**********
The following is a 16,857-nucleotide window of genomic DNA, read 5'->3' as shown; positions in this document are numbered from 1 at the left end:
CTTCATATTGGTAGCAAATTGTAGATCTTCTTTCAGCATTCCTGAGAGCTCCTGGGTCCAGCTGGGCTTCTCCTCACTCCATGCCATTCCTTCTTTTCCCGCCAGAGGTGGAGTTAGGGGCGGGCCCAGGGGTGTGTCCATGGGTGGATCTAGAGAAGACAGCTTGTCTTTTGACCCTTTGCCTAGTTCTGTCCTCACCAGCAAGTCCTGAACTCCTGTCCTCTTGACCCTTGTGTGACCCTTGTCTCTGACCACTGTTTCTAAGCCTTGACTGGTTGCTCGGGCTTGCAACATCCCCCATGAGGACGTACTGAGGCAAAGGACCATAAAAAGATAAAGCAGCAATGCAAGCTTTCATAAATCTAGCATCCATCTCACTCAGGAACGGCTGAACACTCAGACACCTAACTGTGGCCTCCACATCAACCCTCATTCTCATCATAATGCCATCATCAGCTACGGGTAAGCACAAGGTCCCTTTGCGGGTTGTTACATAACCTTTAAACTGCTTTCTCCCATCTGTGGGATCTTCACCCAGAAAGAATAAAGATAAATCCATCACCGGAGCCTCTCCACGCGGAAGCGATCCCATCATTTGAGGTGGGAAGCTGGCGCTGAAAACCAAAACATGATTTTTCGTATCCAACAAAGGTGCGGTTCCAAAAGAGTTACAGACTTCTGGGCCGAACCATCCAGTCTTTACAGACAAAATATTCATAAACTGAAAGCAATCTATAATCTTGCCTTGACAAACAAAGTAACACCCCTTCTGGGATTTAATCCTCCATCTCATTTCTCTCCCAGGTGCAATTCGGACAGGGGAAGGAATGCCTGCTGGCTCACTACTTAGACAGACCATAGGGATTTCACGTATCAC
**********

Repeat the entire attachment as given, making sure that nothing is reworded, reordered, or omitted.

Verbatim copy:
The following is a 16,857-nucleotide window of genomic DNA, read 5'->3' as shown; positions in this document are numbered from 1 at the left end:
CTTCATATTGGTAGCAAATTGTAGATCTTCTTTCAGCATTCCTGAGAGCTCCTGGGTCCAGCTGGGCTTCTCCTCACTCCATGCCATTCCTTCTTTTCCCGCCAGAGGTGGAGTTAGGGGCGGGCCCAGGGGTGTGTCCATGGGTGGATCTAGAGAAGACAGCTTGTCTTTTGACCCTTTGCCTAGTTCTGTCCTCACCAGCAAGTCCTGAACTCCTGTCCTCTTGACCCTTGTGTGACCCTTGTCTCTGACCACTGTTTCTAAGCCTTGACTGGTTGCTCGGGCTTGCAACATCCCCCATGAGGACGTACTGAGGCAAAGGACCATAAAAAGATAAAGCAGCAATGCAAGCTTTCATAAATCTAGCATCCATCTCACTCAGGAACGGCTGAACACTCAGACACCTAACTGTGGCCTCCACATCAACCCTCATTCTCATCATAATGCCATCATCAGCTACGGGTAAGCACAAGGTCCCTTTGCGGGTTGTTACATAACCTTTAAACTGCTTTCTCCCATCTGTGGGATCTTCACCCAGAAAGAATAAAGATAAATCCATCACCGGAGCCTCTCCACGCGGAAGCGATCCCATCATTTGAGGTGGGAAGCTGGCGCTGAAAACCAAAACATGATTTTTCGTATCCAACAAAGGTGCGGTTCCAAAAGAGTTACAGACTTCTGGGCCGAACCATCCAGTCTTTACAGACAAAATATTCATAAACTGAAAGCAATCTATAATCTTGCCTTGACAAACAAAGTAACACCCCTTCTGGGATTTAATCCTCCATCTCATTTCTCTCCCAGGTGCAATTCGGACAGGGGAAGGAATGCCTGCTGGCTCACTACTTAGACAGACCATAGGGATTTCACGTATCAC